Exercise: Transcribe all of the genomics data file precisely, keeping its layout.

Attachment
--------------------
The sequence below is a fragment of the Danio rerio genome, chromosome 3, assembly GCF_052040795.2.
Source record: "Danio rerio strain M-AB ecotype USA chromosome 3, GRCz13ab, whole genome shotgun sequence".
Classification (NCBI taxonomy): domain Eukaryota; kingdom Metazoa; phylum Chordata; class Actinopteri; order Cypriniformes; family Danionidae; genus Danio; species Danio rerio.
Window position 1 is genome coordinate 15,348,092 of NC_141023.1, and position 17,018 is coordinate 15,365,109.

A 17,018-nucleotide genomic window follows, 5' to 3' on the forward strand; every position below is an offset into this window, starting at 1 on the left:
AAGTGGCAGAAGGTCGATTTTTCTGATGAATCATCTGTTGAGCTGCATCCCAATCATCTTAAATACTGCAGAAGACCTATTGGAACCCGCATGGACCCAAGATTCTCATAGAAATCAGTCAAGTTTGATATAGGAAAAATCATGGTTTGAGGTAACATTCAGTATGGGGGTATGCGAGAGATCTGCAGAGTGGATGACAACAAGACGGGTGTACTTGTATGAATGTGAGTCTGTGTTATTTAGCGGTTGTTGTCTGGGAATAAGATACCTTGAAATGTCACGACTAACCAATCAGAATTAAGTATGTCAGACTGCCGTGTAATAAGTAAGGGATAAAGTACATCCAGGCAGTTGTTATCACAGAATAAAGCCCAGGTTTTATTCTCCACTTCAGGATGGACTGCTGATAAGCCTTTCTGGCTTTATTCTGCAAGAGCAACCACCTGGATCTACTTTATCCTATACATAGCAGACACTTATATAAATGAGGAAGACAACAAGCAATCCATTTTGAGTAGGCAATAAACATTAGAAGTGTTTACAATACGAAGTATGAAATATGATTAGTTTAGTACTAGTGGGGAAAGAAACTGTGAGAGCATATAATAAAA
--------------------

The sequence below is a fragment of the Danio rerio genome, chromosome 3, assembly GCF_052040795.2.
Source record: "Danio rerio strain M-AB ecotype USA chromosome 3, GRCz13ab, whole genome shotgun sequence".
Classification (NCBI taxonomy): domain Eukaryota; kingdom Metazoa; phylum Chordata; class Actinopteri; order Cypriniformes; family Danionidae; genus Danio; species Danio rerio.
Window position 1 is genome coordinate 15,348,092 of NC_141023.1, and position 17,018 is coordinate 15,365,109.

A 17,018-nucleotide genomic window follows, 5' to 3' on the forward strand; every position below is an offset into this window, starting at 1 on the left:
AAGTGGCAGAAGGTCGATTTTTCTGATGAATCATCTGTTGAGCTGCATCCCAATCATCTTAAATACTGCAGAAGACCTATTGGAACCCGCATGGACCCAAGATTCTCATAGAAATCAGTCAAGTTTGATATAGGAAAAATCATGGTTTGAGGTAACATTCAGTATGGGGGTATGCGAGAGATCTGCAGAGTGGATGACAACAAGACGGGTGTACTTGTATGAATGTGAGTCTGTGTTATTTAGCGGTTGTTGTCTGGGAATAAGATACCTTGAAATGTCACGACTAACCAATCAGAATTAAGTATGTCAGACTGCCGTGTAATAAGTAAGGGATAAAGTACATCCAGGCAGTTGTTATCACAGAATAAAGCCCAGGTTTTATTCTCCACTTCAGGATGGACTGCTGATAAGCCTTTCTGGCTTTATTCTGCAAGAGCAACCACCTGGATCTACTTTATCCTATACATAGCAGACACTTATATAAATGAGGAAGACAACAAGCAATCCATTTTGAGTAGGCAATAAACATTAGAAGTGTTTACAATACGAAGTATGAAATATGATTAGTTTAGTACTAGTGGGGAAAGAAACTGTGAGAGCATATAATAAAA